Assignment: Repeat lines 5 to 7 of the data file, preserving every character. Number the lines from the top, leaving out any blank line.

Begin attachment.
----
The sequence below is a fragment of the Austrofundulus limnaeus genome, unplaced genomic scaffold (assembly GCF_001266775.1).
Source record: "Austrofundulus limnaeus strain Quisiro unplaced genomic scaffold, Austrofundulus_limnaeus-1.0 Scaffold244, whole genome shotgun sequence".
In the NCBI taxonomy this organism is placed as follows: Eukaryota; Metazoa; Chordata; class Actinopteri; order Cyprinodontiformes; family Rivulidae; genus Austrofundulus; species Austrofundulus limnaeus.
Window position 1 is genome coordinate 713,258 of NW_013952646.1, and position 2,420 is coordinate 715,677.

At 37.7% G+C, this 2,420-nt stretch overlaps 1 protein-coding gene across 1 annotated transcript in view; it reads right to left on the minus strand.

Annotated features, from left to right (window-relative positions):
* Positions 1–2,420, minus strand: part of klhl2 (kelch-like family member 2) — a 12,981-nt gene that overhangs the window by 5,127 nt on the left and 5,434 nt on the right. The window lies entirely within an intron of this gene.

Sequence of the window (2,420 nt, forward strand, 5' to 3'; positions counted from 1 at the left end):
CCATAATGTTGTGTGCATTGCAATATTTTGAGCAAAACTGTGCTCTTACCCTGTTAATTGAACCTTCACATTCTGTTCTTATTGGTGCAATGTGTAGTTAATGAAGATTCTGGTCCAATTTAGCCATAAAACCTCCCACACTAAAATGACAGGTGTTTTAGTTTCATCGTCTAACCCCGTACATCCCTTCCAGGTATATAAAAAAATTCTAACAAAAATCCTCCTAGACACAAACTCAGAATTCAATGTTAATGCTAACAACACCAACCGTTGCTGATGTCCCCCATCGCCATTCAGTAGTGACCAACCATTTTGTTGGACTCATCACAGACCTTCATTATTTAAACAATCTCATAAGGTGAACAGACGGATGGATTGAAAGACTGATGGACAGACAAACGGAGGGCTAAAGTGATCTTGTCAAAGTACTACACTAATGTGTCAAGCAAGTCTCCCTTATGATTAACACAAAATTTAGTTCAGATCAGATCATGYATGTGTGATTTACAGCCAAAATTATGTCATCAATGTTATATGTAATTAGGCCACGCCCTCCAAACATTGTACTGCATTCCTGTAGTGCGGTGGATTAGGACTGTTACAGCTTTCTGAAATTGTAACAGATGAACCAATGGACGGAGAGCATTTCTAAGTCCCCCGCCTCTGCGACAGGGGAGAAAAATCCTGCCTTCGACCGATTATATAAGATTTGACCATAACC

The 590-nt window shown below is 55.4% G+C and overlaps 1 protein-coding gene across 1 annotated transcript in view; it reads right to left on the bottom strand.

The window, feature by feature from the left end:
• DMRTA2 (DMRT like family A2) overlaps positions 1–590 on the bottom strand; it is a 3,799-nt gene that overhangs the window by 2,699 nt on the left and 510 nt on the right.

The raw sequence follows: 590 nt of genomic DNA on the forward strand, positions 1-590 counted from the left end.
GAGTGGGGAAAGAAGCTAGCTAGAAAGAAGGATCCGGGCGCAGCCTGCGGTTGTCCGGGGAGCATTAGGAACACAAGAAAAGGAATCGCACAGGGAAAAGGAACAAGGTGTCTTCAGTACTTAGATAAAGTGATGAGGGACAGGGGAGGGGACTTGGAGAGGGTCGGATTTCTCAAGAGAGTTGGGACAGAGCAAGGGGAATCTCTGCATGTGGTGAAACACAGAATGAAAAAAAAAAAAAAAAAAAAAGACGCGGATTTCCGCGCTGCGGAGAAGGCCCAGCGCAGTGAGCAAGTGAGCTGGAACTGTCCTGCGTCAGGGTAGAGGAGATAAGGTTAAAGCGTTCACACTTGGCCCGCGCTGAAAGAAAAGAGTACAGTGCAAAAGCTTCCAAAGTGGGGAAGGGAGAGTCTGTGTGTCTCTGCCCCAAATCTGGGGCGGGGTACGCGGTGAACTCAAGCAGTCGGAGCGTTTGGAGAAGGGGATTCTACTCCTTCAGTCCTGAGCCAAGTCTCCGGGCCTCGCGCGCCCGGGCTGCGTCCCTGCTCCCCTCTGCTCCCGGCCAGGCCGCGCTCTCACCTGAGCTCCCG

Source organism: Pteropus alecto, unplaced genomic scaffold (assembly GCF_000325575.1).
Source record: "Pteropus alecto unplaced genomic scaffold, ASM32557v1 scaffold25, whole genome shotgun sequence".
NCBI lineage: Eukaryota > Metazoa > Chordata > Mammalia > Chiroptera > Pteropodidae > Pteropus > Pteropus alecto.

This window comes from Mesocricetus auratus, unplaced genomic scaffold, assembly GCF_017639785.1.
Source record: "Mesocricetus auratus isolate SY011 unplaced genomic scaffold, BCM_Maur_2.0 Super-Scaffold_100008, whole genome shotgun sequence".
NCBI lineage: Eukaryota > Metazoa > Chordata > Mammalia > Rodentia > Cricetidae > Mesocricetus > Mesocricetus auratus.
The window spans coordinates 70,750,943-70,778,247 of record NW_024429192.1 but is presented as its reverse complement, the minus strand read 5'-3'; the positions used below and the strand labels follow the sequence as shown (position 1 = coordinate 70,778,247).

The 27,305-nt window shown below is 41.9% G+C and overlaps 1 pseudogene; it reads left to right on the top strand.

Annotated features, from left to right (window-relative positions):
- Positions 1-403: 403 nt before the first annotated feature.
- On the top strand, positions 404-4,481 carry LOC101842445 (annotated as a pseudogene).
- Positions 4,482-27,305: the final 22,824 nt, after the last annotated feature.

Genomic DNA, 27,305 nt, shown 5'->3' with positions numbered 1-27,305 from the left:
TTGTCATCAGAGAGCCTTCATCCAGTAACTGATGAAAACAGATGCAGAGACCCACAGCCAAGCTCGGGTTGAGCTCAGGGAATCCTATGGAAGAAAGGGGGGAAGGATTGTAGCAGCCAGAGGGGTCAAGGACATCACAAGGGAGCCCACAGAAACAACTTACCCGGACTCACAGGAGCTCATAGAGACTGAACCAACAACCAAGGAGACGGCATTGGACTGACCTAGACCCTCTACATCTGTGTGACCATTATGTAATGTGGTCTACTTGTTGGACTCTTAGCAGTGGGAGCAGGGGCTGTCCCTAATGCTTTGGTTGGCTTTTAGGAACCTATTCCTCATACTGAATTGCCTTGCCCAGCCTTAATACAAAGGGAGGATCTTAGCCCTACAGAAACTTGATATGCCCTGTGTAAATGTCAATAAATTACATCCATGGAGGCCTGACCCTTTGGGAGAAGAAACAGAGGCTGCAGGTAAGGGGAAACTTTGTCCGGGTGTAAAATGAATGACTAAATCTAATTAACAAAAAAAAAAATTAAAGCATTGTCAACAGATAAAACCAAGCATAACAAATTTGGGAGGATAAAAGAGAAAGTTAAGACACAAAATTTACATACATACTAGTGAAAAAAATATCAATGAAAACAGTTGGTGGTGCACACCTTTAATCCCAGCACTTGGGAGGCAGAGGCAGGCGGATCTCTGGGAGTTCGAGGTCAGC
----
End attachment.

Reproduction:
At 37.7% G+C, this 2,420-nt stretch overlaps 1 protein-coding gene across 1 annotated transcript in view; it reads right to left on the minus strand.

Annotated features, from left to right (window-relative positions):
* Positions 1–2,420, minus strand: part of klhl2 (kelch-like family member 2) — a 12,981-nt gene that overhangs the window by 5,127 nt on the left and 5,434 nt on the right. The window lies entirely within an intron of this gene.